... There is no specific treatment for the disease but a 20th month follow-up study of 113 patients reported that antipsychotic medication can improve the mental symptoms and stabilize the mood of individuals with TS (Chung et al.). 3 Current guidelines on the management of epilepsy in TS emphasizes greatly on early recognition and prompt treatment of epilepsy. 12 Multiple drug therapies are ongoing and research projects are being carried out in the world for further workup of the genes involved and treatment strategies. ...
... The mTOR inhibitor rapamycin was shown to have dramatic benefits for patients with tuberous sclerosis and giant cell astrocytomas; demonstrable tumor shrinkage was noted in the majority of patients, which was durable as long as the medication was maintained [4,5]. Rapamycin 106 о Б З о Р л И т е Р А т У Р ы treatment also resulted in clinical benefit for patients, including, in some, improved seizure control [6,7]. A second generation mTOR inhibitor everolimus (RAD001), has also benefited some patients with sporadic and NF1-associated PAs and possibly other ...
... There is no specific treatment for the disease but a 20th month follow-up study of 113 patients reported that antipsychotic medication can improve the mental symptoms and stabilize the mood of individuals with TS (Chung et al.). 3 Current guidelines on the management of epilepsy in TS emphasizes greatly on early recognition and prompt treatment of epilepsy. 12 Multiple drug therapies are ongoing and research projects are being carried out in the world for further workup of the genes involved and treatment strategies. ...
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Tuberous sclerosis (TS) is a rare disorder of genetic origin, caused by mutations in the genes TSC1 and TSC2. It is characterized by benign tumors with multisystem involvement resulting in dermatological, nephrological, neurological and psychiatric manifestations. We are presenting a case of a 21 years old male with tuberous sclerosis presenting with dermatological manifestations, seizures, intellectual disability and psychiatric manifestations including delusions and hallucinations, developing extrapyramidal symptoms after antipsychotic administration. Neuroimaging showed characteristic subependymal calcified nodules. With appropriate anticonvulsant and antipsychotic medications he showed clinical improvement.
... Examination of overactivity and impulsivity has also primarily considered psychiatric diagnostic status of attention deficit hyperactivity Disorder (ADHD) rather than behavioral presentation, with few studies even differentiating ADHD subtypes (Chung et al., 2011;Huang, Peng, Weng, Su, & Lee, 2015). Evidence suggests that in children and adolescents, overactivity and impulsivity correlate strongly with the presence or absence of ID , and there is some indication that overactivity may decrease with age (see Table 2). ...
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Tuberous sclerosis complex (TSC) is associated with a wide range of behavioral, psychiatric, intellectual, academic, neuropsychological, and psychosocial difficulties, which are often underdiagnosed and undertreated. Here, we present a clinical update on TSC‐associated neuropsychiatric disorders, abbreviated as “TAND,” to guide screening, diagnosis, and treatment in practice. The review is aimed at clinical geneticists, genetic counselors, pediatricians, and all generalists involved in the assessment and treatment of children, adolescents and adults with TSC, and related disorders. The review starts with a summary of the construct and levels of TAND, before presenting up‐to‐date information about each level of investigation. The review concludes with a synopsis of current and future TAND research.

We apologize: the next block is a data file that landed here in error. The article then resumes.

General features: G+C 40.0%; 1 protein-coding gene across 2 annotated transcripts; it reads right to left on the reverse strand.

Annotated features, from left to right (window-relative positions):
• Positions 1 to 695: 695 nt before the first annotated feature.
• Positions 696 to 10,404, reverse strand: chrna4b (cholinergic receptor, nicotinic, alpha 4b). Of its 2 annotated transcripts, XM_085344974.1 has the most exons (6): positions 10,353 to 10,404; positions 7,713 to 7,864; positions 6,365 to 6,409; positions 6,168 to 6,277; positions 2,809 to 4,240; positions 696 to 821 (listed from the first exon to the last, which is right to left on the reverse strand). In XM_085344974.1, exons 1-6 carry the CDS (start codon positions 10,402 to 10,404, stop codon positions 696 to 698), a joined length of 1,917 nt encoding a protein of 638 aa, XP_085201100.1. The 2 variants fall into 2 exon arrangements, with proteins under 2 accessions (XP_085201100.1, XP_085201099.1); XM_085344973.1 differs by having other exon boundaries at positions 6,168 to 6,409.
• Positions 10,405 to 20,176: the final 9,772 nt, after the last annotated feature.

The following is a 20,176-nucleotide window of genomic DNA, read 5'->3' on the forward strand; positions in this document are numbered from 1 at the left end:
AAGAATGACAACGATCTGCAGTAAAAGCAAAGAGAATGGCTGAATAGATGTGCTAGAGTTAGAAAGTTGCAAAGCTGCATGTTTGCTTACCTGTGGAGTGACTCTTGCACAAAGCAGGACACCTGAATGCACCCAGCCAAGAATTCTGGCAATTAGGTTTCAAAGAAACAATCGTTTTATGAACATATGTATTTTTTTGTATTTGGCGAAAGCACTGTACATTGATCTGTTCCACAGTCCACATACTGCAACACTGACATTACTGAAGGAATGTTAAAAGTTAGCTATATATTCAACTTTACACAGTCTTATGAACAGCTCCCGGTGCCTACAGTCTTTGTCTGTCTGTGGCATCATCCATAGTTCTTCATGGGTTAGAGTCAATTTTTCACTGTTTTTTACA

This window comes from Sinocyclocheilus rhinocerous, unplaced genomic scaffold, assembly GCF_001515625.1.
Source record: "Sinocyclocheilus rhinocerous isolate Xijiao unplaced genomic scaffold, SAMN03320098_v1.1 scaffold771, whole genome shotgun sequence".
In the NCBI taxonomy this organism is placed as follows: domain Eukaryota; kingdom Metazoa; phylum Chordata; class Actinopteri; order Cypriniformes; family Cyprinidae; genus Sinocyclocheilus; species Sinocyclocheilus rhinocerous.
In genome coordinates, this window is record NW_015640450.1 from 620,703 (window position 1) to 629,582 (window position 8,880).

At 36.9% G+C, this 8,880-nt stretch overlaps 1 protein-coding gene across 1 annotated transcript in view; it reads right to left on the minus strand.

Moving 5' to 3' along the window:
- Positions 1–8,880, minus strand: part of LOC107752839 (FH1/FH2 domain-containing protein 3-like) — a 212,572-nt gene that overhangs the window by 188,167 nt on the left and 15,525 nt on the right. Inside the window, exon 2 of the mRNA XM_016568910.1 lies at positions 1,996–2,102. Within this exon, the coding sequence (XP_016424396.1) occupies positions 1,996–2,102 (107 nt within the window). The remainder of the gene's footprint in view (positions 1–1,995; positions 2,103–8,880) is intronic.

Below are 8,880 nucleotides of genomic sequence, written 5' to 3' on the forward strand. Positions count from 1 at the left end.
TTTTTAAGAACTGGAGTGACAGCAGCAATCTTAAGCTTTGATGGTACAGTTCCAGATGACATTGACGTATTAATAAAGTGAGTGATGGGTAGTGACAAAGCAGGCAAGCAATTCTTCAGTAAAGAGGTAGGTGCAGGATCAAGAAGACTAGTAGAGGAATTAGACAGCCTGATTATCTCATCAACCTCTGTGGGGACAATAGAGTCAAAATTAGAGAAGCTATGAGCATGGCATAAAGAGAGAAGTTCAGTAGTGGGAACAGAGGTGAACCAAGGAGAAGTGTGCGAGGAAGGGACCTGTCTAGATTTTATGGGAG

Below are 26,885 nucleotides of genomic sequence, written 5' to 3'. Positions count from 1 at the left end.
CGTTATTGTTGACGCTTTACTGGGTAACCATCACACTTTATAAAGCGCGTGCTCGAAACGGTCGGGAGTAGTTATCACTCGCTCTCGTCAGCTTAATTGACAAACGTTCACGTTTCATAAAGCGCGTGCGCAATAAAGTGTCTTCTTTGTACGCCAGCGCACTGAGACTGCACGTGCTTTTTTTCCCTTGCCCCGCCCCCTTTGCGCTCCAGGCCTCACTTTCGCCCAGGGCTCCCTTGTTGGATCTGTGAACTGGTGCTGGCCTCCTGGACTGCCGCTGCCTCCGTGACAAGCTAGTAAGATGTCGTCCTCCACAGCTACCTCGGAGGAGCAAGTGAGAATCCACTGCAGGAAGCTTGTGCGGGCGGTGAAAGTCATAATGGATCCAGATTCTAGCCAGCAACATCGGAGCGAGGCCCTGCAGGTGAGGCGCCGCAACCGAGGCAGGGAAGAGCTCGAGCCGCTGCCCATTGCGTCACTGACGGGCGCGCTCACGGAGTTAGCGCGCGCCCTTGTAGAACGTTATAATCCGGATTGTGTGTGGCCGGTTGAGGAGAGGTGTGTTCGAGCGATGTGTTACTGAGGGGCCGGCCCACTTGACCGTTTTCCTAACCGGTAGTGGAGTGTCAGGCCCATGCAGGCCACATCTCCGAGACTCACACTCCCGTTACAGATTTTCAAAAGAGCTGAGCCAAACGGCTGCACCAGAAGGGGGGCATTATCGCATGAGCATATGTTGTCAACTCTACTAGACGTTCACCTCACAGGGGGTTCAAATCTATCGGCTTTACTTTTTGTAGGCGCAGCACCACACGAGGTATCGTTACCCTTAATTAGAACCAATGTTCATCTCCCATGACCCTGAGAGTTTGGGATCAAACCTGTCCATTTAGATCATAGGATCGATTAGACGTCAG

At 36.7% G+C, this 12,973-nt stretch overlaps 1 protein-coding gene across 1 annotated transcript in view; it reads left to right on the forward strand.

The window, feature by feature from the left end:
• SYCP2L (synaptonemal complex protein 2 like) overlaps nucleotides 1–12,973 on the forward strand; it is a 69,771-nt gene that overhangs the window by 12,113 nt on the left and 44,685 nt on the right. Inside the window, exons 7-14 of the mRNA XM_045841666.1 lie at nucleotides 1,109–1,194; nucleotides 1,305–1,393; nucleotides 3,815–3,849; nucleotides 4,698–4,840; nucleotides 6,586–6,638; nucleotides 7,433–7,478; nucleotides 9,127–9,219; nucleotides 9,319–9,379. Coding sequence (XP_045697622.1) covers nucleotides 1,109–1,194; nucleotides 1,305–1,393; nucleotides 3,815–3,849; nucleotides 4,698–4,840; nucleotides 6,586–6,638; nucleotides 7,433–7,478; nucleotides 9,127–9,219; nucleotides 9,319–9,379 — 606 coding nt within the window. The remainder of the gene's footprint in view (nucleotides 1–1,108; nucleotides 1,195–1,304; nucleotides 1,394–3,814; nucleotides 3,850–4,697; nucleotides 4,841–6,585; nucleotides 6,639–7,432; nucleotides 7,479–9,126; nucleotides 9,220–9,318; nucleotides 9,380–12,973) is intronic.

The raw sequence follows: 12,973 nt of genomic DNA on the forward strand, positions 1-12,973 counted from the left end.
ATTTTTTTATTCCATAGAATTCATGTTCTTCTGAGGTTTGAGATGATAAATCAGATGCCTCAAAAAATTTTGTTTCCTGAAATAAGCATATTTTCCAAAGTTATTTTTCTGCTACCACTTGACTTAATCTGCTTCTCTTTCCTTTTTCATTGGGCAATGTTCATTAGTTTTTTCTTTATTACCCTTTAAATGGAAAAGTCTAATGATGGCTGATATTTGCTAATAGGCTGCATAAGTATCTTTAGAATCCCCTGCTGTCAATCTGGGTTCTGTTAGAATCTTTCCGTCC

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Objective: Tuberous sclerosis complex (TSC) is a rare multisystem disorder, often associated with epilepsy. This retrospective study aimed to identify patients with TSC, including those with epilepsy, from a French healthcare claims database, and to report incidence, prevalence, and healthcare costs and resource utilization. Methods: The anonymized French health insurance database (SNDS) covers almost the entire French population. Patients with TSC were identified as having ≥1 International Classification of Diseases, Tenth Revision (ICD-10) diagnosis code Q85.1 or a long-term disease (LTD) registration over the inclusion period (2006-2017). Patients with an ICD-10 epilepsy code or who were dispensed ≥1 antiseizure medication (ASM) in the same year or after their TSC diagnosis were identified as having TSC with epilepsy. Newly diagnosed patients over the inclusion period constituted the incident cohort. Healthcare costs (patients with recorded costs only), healthcare resource use, and ASM dispensation are reported for patients with 2018 data. Results: In 2018, 3139 prevalent patients with TSC were identified (crude prevalence, 4.69 per 100 000); the incident cohort comprised 2988 patients (crude incidence, 0.44 per 100 000). Among patients with TSC, 67% (2101/3139) had epilepsy (mean [standard deviation, SD] age: 28.8 [18.8] years; male: 48%). Among patients with epilepsy, total mean (SD) annual healthcare costs were €11 413 (27 620) per capita (outpatient, 63%; inpatient, 37%), 46% were hospitalized during 2018 (mean [SD]: 1.8 [10.9] acute care visits per patient), and 65% visited a hospital specialist. Among patients with epilepsy, medication (mean [SD]: €4518 [12 102] per capita) was the greatest contributor (63%) to outpatient costs, and in 2018, 74% were dispensed ≥1 different ASM and 9% were dispensed ≥4 ASMs. Significance: TSC with epilepsy was associated with substantial healthcare costs and resource utilization, particularly outpatient and medication costs. Many patients with TSC with epilepsy were prescribed multiple ASMs, suggesting refractory epilepsy.